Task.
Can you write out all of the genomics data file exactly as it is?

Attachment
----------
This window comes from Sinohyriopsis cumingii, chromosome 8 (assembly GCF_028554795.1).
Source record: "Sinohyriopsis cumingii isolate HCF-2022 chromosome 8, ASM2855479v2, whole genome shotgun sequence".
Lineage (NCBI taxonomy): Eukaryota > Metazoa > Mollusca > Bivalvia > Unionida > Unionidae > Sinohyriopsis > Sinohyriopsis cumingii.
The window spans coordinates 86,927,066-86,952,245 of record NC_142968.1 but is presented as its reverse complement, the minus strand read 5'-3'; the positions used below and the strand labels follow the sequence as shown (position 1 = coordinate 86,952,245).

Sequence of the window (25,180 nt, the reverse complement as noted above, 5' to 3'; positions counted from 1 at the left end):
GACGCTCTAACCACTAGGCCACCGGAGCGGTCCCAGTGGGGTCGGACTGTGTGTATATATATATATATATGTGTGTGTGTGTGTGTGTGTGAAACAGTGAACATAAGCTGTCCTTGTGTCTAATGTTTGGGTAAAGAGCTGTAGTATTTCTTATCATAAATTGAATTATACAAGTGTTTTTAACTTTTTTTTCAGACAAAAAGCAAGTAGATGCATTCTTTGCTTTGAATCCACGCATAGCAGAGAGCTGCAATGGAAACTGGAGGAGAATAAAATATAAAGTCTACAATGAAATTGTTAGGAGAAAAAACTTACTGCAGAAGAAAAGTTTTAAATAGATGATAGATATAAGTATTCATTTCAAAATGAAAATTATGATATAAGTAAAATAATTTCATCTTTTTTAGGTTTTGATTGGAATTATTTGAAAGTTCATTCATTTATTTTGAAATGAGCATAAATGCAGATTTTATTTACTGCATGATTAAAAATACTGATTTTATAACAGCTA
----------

This window comes from Sinohyriopsis cumingii, chromosome 8 (assembly GCF_028554795.1).
Source record: "Sinohyriopsis cumingii isolate HCF-2022 chromosome 8, ASM2855479v2, whole genome shotgun sequence".
Lineage (NCBI taxonomy): Eukaryota > Metazoa > Mollusca > Bivalvia > Unionida > Unionidae > Sinohyriopsis > Sinohyriopsis cumingii.
The window spans coordinates 86,927,066-86,952,245 of record NC_142968.1 but is presented as its reverse complement, the minus strand read 5'-3'; the positions used below and the strand labels follow the sequence as shown (position 1 = coordinate 86,952,245).

Sequence of the window (25,180 nt, the reverse complement as noted above, 5' to 3'; positions counted from 1 at the left end):
GACGCTCTAACCACTAGGCCACCGGAGCGGTCCCAGTGGGGTCGGACTGTGTGTATATATATATATATATGTGTGTGTGTGTGTGTGTGTGAAACAGTGAACATAAGCTGTCCTTGTGTCTAATGTTTGGGTAAAGAGCTGTAGTATTTCTTATCATAAATTGAATTATACAAGTGTTTTTAACTTTTTTTTCAGACAAAAAGCAAGTAGATGCATTCTTTGCTTTGAATCCACGCATAGCAGAGAGCTGCAATGGAAACTGGAGGAGAATAAAATATAAAGTCTACAATGAAATTGTTAGGAGAAAAAACTTACTGCAGAAGAAAAGTTTTAAATAGATGATAGATATAAGTATTCATTTCAAAATGAAAATTATGATATAAGTAAAATAATTTCATCTTTTTTAGGTTTTGATTGGAATTATTTGAAAGTTCATTCATTTATTTTGAAATGAGCATAAATGCAGATTTTATTTACTGCATGATTAAAAATACTGATTTTATAACAGCTA